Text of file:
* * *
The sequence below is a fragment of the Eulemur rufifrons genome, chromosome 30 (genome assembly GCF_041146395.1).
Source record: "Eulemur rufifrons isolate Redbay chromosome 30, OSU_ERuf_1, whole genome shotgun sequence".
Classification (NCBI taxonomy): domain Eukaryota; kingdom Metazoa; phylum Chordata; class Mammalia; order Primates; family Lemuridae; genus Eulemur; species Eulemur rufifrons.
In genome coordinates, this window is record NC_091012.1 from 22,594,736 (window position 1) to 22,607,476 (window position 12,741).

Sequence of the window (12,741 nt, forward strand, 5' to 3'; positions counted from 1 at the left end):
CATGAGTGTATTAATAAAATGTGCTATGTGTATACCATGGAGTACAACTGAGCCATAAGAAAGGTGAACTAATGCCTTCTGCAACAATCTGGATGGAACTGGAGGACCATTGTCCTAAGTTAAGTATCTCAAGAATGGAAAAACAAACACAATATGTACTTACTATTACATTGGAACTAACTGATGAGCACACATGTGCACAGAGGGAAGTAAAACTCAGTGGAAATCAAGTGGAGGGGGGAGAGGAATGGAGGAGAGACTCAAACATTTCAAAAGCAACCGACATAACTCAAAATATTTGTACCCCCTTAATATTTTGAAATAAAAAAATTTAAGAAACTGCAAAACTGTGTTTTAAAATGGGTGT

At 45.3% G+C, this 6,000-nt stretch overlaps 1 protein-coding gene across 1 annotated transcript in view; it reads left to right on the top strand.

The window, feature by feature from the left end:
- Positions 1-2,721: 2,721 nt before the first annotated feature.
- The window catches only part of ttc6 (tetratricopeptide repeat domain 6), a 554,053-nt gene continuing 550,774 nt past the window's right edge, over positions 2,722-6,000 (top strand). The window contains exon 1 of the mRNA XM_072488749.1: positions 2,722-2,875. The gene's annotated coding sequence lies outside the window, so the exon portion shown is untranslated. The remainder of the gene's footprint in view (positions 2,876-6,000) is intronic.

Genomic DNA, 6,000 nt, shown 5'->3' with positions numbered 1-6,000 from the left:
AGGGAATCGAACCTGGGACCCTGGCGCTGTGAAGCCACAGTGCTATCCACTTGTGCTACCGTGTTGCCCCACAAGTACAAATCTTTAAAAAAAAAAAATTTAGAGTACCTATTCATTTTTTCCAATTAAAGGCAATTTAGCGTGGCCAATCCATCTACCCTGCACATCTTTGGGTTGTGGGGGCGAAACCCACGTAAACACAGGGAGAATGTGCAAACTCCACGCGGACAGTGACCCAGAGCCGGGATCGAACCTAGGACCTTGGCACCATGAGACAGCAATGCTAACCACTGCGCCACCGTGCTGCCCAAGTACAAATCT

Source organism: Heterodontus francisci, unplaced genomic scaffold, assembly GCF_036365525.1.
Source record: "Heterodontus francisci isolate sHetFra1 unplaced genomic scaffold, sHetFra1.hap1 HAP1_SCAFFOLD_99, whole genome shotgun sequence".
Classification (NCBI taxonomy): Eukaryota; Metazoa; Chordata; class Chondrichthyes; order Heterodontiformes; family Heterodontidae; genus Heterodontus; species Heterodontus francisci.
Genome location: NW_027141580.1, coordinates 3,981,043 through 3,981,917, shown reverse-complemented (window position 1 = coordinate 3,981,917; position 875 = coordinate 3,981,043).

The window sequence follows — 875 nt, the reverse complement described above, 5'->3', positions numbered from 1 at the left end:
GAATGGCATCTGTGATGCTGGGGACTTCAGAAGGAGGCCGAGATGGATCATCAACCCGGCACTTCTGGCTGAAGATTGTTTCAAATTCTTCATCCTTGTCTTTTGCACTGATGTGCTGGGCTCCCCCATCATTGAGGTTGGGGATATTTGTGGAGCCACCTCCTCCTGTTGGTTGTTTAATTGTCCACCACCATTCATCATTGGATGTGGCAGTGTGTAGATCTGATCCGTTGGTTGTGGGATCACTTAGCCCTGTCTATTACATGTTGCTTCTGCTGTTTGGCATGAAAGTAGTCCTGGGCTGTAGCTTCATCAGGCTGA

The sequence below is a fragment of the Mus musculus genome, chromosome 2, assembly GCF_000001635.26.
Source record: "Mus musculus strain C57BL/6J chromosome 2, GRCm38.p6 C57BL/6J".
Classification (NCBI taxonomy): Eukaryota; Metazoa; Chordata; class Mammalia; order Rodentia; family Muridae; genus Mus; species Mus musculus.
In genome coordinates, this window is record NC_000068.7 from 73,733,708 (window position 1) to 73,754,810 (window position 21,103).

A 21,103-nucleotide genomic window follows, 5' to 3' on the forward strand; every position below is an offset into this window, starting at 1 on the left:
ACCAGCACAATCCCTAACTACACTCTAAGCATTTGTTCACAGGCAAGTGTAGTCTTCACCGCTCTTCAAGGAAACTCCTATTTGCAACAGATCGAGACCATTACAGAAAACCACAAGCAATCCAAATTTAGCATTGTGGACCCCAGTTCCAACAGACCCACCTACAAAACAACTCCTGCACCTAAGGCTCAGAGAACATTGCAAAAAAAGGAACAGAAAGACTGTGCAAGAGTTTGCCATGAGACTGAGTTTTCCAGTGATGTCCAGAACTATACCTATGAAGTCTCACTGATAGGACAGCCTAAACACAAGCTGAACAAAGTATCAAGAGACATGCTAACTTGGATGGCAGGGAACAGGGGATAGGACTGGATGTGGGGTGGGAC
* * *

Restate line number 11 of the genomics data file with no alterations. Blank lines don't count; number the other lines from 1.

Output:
Genomic DNA, 6,000 nt, shown 5'->3' with positions numbered 1-6,000 from the left: